Gestational Hypertension

gestational hypertension

One of the more common medical conditions that may arise during pregnancy is known as gestational hypertension. This condition is also referred to as pregnancy-induced hypertension, or PIH, which typically manifests itself after the 20th week of pregnancy. If you experience sustained periods of elevated blood pressure with readings exceeding 140/90 mm Hg during your pregnancy, you will likely be diagnosed with PIH. High blood pressure occurs in 5 to 8 percent of pregnant women in the United States, approximately 70 percent of which are first-time pregnancies.

For most pregnant women, medical professionals are able to recognize the signs and symptoms of pregnancy-induced hypertension and address it immediately. For others, their child may sustain a devastating birth injury as a result of doctors failing to diagnose the condition early enough to avoid serious and life threatening harm. Please contact Stern Law, PLLC by calling (800) 462-5772 for free to discuss your legal options.

What are the causes and risk factors associated with pregnancy-induced hypertension?

Research studies have yet to confirm a specific cause of PIH. What is known is that the condition may affect blood flow to the placenta, liver, uterus, brain and kidneys. There are a number of factors that may increase the risk of a pregnant woman developing PIH, such as:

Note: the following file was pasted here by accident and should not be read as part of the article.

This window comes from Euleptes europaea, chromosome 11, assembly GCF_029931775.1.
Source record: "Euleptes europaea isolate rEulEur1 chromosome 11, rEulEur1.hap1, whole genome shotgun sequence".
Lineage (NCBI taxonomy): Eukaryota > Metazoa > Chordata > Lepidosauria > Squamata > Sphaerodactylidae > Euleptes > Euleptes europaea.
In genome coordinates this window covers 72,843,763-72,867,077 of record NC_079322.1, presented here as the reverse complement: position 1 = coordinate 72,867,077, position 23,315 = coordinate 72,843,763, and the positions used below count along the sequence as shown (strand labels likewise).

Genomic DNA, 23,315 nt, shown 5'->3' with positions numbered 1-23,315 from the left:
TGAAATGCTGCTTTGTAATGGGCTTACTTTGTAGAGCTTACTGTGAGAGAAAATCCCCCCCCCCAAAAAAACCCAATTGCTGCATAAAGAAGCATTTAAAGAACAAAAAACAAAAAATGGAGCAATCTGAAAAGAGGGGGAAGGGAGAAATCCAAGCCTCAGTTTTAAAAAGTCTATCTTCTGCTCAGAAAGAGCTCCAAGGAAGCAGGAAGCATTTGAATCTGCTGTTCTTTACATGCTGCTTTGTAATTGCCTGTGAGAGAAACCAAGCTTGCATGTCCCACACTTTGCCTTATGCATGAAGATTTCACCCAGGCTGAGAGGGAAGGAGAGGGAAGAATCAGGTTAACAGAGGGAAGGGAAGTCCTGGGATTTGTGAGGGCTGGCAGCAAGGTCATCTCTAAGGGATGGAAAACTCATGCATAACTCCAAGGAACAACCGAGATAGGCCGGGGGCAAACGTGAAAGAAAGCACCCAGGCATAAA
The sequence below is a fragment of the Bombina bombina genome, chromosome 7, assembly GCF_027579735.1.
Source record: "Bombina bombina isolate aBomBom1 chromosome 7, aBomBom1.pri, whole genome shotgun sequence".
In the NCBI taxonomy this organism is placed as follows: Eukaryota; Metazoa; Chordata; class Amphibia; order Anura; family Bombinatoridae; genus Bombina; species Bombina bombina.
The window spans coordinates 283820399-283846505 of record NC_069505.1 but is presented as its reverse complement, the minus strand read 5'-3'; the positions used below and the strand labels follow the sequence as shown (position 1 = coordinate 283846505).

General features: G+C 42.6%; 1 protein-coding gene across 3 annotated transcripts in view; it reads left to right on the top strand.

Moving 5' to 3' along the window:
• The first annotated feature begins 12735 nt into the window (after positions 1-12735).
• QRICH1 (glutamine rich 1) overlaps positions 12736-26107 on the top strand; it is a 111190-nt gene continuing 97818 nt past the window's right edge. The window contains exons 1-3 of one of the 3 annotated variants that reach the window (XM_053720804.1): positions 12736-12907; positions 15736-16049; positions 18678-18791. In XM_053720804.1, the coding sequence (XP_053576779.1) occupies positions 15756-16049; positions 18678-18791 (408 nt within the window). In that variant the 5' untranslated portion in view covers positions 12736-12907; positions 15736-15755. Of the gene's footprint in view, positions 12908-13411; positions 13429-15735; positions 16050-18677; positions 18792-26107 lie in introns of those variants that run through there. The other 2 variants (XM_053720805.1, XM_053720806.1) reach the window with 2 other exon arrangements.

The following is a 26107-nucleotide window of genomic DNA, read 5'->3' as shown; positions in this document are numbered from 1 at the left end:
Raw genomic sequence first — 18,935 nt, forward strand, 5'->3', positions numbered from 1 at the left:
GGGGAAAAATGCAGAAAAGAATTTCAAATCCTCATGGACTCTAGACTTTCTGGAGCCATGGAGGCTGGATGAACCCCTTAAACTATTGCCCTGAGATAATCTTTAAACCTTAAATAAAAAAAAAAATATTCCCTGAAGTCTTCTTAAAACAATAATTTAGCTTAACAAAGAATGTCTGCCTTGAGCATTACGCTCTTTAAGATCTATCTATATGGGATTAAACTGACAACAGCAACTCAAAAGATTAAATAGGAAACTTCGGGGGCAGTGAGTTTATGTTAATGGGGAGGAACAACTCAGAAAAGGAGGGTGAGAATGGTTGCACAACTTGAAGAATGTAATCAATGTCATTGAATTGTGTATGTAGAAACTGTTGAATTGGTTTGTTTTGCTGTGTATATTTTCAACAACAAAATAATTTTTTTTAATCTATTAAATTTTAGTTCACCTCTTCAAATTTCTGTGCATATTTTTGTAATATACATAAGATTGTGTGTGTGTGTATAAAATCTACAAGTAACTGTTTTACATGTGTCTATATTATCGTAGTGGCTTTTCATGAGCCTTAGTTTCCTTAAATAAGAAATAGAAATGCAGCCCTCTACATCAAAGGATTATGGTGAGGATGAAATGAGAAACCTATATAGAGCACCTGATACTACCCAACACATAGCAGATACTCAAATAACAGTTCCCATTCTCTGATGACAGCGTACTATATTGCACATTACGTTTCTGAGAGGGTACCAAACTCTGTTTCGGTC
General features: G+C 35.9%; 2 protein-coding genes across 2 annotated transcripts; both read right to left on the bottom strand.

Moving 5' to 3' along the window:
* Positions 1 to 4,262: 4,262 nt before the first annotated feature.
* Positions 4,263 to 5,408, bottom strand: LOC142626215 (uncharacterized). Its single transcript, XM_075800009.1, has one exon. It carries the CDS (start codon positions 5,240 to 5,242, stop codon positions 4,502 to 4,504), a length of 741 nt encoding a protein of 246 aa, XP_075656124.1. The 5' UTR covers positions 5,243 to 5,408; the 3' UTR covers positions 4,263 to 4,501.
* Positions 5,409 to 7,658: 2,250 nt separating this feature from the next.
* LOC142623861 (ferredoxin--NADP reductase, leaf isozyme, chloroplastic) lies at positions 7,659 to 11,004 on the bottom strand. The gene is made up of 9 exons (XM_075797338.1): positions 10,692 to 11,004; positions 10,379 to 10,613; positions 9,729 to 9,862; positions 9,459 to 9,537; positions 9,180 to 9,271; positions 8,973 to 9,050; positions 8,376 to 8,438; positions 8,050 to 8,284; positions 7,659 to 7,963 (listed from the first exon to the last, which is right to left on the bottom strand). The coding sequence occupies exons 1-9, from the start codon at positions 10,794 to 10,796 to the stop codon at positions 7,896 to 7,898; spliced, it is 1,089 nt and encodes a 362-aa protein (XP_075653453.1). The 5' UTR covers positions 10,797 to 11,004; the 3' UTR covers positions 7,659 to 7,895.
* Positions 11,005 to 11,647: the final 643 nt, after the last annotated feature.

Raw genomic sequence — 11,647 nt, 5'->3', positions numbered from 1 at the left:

• Hypertension that was diagnosed before pregnancy;
  • Type I or II diabetes;
  • Kidney disease;
  • Advanced maternal age;
  • A pregnant women younger than 20;
  • Hypertension with a previous pregnancy;
  • Multiple births such as twins and triplets;
  • Being of African descent;
  • Obesity.

Studies have also linked the use of antidepressants, also known as serotonin re-uptake inhibitors (SSRIs), to an increased risk of gestational hypertension. The strongest link was found in women who used paroxetine, more commonly known as Paxil.

What are the symptoms of pregnancy-induced hypertension?

Although some pregnant women exhibit few or no symptoms of gestational hypertension, others may experience the following:

  • An increase in blood pressure;
  • Protein present in her urine;
  • Edema;
  • Inexplicable and sudden weight gain;
  • Blurred and/or double vision;
  • Dizziness and/or lightheadedness;
  • Urinating in smaller than normal amounts;
  • Abdominal pain, especially on the right side of the body;
  • Noticeable changes in liver and kidney function tests;
  • Nausea, vomiting.

If you are pregnant and happen to experience any of the above symptoms, you should speak with your doctor immediately. As mentioned above, PIH, while serious, can be effectively managed if caught early.

How is pregnancy-induced hypertension diagnosed?

While an increase in blood pressure is the first sign of PIH, other symptoms may also support a diagnosis of the condition. If you are suspected as having PIH, your doctor should conduct the following tests to make the appropriate diagnosis:

  • Blood pressure analysis;
  • Urinalysis;